How to beat Novak Djokovic at Wimbledon is a problem even the so-called King of Grass, Roger Federer, could not work out. Djokovic has beaten Federer in all three of their All England finals and goes into Sunday’s match-up against Matteo Berrettini. He hasn’t lost a singles match here since 2016.
The runaway favourite this year pulled out with a third-round injury in 2017 and has been invincible on Centre Court ever since.
To find out how, or if, the top seed just might be beaten, we canvassed the great and the good of the game for some top tennis tips.
But as Sascha Bajin, the man who helped guide Serena Williams and Naomi Osaka to world No.1 status, told me: ‘Oh, man. That’s like, how do you walk on water? That’s a tough one!’
Novak Djokovic (above) takes on Matteo Berrettini in Sunday’s final at Wimbledon
Beaten Wimbledon semi-finalist
‘Berrettini does have a chance. From the back, I was outplaying Djokovic a good portion of the match. I think Matteo is looking solid from the back. He’s slicing a lot and that’s going to be uncomfortable for Djokovic.
‘I think with the serve that he has, if he can manage to sneak out a break here or there, win a couple tiebreaks, I think it’s going to be really tough for Djokovic to break him, but obviously, he’s such a good returner.
‘It’s going to be tough but there’s always a chance, like I said before my match against Djokovic, and it’s the same for Berrettini.’
Four-time Wimbledon semi-finalist
‘Berrettini has got to go for everything. He’s serving incredibly well, not only the speed but the power and the accuracy. Likewise with his forehand. I’ve been impressed with his slice backhand as well.
‘The only element of vulnerability for Djokovic is when he feels that the crowd is against him. That frustrates him. That goes back to his desire to be loved as well as the best player that has ever lived. Would I rather be the most popular or best player that ever lived? I certainly would choose the latter.’
The Serbian world No 1 has hasn’t lost a singles match at Wimbledon since 2016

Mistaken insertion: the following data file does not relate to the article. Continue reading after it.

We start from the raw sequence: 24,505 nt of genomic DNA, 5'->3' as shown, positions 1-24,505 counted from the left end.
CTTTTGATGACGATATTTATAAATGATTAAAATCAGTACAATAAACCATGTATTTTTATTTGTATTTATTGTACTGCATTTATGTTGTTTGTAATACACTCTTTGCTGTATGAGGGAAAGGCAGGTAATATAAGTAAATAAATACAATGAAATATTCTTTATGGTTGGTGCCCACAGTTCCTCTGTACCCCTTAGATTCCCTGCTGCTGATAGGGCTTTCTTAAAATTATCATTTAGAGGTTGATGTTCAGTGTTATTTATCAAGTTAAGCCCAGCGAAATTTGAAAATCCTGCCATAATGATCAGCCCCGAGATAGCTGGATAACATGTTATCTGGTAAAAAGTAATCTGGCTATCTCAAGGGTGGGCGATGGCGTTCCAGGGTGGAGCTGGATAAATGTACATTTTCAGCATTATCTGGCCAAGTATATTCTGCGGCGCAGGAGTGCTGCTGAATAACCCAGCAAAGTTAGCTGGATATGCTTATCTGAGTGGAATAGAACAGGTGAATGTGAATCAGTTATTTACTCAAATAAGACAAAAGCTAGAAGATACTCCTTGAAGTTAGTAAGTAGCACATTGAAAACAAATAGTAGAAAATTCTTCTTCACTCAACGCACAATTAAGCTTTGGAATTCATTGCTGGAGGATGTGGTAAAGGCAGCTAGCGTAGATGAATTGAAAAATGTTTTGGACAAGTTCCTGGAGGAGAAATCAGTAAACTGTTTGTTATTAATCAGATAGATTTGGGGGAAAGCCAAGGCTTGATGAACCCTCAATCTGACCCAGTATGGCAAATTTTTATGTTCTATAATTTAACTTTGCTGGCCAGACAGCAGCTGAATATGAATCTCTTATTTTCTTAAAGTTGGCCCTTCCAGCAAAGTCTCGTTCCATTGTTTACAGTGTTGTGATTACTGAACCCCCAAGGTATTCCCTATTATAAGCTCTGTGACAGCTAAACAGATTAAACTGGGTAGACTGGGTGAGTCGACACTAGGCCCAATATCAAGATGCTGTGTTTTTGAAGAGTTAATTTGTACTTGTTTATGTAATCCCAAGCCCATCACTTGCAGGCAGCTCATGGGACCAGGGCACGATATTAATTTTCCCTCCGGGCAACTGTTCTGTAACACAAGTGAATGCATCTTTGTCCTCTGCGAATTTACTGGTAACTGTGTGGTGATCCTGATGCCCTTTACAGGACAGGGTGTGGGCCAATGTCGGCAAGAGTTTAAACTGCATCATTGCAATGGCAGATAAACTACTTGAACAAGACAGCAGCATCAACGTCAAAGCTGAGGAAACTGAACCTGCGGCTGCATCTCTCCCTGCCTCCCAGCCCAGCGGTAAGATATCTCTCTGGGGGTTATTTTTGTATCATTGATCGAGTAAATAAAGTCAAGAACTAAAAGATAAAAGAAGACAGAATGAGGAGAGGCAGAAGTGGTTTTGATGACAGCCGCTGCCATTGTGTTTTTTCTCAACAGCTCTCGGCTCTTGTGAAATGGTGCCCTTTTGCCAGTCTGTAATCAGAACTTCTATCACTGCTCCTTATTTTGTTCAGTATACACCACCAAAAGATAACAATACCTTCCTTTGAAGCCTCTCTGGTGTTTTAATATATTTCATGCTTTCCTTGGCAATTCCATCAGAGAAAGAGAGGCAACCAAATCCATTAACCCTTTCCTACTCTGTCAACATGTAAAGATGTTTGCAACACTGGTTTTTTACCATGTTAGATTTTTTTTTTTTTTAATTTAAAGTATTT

1987 Wimbledon men’s singles champion
‘You need to stop him returning serve and Berrettini can serve 135mph regularly on the lines. Then you’ve got to damage Djokovic’s consistency, put him on the run. You can’t play him on his terms.
‘Berrettini’s got the ability to do it on his own terms and that’s what’s exciting. Tactically, he has the game to beat Djokovic. So do a lot of players but whether you can keep it up for five sets is another story. They always said, when the going gets tough, the Italians go shopping. Not in this guy’s case. Berrettini’s a great competitor.’
2013 Wimbledon women’s singles champion
‘Where to start against a player who has no obvious weakness? The only obvious tactic is to be as aggressive as possible and hope you can sustain that aggression.
‘The thing about playing above yourself in an aggressive way is that it can have the potential to unsettle him as he’ll not always be expecting that level of tennis from every opponent.
‘Putting an element of doubt into his mind and getting the crowd on your side will also be a factor as it seems Djokovic can sometimes look unsettled when he’s not getting the same level of support Roger and Rafa get.’
Italy’s Matteo Berrettini, 25, will be playing in his first Grand Slam final on Sunday
Former coach of Andy Murray
‘Berrettini is 6ft 5in and 15 stone — he has two huge weapons. If he hits his spots on the serve he’s going to be OK. And he has to be bold with his forehand. If they get into a neutral rally, Djokovic is going to break his backhand, so he’s got to get a lot of points from five shots or less — bludgeon the point over. He has to slice backhand, like a boxer uses a left-hand jab, to give him time to get on the forehand.’
Coach to women’s singles winner Ashleigh Barty
‘It’s tough, otherwise everyone would be beating him, but players just have to back themselves — play the tennis they know they can play. It’s partly convincing yourself that you can do it. All players should have that. They should have that self-belief in what they do and then be able to back themselves to do it.’
Roberto Bautista Agut
Has beaten Djokovic in three of their 12 matches
‘It’s going to be tough to beat Djokovic but Berrettini is doing well. He has a lot of confidence and did a great job in Paris. He’s doing well here, too.
‘I think when you play Djokovic, you have to be patient. You have to play long rallies to make him tired. That’s what I did.’
Tim Henman and Pat Cash are part of the BBC’s Wimbledon line up. Watch the men’s Wimbledon Final from 1.05pm Sunday 11 July on BBC One.